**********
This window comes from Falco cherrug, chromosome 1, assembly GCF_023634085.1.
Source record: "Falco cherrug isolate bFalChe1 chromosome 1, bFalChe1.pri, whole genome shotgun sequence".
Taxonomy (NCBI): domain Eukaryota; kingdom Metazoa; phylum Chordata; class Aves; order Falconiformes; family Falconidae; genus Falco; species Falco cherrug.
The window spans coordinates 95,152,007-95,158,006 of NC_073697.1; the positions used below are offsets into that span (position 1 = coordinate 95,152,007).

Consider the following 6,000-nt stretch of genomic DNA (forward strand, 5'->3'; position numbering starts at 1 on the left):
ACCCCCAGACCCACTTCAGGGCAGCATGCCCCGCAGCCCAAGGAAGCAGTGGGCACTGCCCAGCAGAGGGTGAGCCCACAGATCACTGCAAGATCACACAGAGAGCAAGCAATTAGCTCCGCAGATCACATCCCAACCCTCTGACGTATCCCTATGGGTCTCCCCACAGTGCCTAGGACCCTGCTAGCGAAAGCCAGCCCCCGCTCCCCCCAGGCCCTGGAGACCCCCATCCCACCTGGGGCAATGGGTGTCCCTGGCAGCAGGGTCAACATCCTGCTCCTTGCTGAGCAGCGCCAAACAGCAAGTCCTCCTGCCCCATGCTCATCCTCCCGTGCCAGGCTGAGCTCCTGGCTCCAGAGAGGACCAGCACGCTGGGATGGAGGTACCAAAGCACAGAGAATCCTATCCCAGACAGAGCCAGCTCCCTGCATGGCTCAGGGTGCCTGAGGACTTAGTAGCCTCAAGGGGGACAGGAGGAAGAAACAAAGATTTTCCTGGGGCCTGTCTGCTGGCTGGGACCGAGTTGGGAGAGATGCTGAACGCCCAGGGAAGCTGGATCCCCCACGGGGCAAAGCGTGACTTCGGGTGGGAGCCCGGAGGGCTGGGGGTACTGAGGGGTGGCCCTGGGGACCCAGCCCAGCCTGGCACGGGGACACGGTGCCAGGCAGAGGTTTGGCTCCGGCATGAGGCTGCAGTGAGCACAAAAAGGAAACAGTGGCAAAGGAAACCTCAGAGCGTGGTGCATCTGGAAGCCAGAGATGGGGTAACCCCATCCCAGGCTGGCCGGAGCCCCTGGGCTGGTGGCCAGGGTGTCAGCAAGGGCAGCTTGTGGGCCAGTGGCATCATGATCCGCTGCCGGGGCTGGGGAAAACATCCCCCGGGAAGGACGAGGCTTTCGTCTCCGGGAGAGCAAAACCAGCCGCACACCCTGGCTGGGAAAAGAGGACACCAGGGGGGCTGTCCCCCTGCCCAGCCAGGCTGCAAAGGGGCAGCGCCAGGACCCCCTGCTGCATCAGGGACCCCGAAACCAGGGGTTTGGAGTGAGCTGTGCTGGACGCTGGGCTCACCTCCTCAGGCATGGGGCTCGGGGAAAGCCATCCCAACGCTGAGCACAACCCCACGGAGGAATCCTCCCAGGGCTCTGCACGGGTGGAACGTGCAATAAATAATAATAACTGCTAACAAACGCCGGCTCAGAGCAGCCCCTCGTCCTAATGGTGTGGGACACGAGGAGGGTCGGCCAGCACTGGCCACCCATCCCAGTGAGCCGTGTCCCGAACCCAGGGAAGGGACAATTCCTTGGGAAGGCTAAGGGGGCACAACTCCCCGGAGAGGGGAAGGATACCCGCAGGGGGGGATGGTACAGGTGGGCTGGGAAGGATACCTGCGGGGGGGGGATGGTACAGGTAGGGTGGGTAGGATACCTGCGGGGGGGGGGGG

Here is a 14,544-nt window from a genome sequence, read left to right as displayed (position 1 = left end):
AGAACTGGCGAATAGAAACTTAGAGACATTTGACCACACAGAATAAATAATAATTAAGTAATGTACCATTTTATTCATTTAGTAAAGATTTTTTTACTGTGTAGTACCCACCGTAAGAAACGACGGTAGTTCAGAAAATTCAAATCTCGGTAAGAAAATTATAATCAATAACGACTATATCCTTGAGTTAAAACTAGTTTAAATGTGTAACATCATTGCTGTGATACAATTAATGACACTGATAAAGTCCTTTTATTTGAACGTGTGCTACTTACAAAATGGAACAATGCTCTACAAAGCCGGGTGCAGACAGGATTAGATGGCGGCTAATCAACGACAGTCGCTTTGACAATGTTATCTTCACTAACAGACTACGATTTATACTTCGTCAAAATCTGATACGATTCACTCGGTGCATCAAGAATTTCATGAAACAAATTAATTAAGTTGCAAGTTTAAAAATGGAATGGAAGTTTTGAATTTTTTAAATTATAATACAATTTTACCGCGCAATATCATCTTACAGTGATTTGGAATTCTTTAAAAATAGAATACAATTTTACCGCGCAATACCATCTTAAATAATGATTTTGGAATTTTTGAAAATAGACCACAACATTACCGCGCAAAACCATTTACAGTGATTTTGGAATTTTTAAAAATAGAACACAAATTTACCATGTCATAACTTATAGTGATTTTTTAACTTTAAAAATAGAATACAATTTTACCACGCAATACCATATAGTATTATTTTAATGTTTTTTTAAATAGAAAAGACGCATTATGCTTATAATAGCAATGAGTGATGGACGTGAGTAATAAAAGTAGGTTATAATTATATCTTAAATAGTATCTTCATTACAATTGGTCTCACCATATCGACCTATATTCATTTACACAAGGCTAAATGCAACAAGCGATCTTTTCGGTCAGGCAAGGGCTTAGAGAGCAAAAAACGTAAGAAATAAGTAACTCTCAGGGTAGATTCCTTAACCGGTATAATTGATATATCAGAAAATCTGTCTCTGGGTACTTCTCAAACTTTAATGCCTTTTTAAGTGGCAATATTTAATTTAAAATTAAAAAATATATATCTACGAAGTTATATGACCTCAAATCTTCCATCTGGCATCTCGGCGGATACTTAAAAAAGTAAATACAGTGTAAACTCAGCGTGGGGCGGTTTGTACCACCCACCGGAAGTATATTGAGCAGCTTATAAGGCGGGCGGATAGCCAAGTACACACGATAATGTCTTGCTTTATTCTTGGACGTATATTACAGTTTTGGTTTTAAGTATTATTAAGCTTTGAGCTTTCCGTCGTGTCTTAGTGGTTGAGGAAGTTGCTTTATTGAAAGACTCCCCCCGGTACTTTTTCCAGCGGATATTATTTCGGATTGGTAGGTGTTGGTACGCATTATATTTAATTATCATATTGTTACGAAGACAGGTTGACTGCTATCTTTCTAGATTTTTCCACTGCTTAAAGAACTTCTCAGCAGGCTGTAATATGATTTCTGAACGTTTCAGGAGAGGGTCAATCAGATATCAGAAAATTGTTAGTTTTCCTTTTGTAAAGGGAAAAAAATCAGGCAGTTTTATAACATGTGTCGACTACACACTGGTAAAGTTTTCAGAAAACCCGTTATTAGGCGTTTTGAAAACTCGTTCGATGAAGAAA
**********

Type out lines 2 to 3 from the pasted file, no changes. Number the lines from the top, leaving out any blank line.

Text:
Source record: "Falco cherrug isolate bFalChe1 chromosome 1, bFalChe1.pri, whole genome shotgun sequence".
Taxonomy (NCBI): domain Eukaryota; kingdom Metazoa; phylum Chordata; class Aves; order Falconiformes; family Falconidae; genus Falco; species Falco cherrug.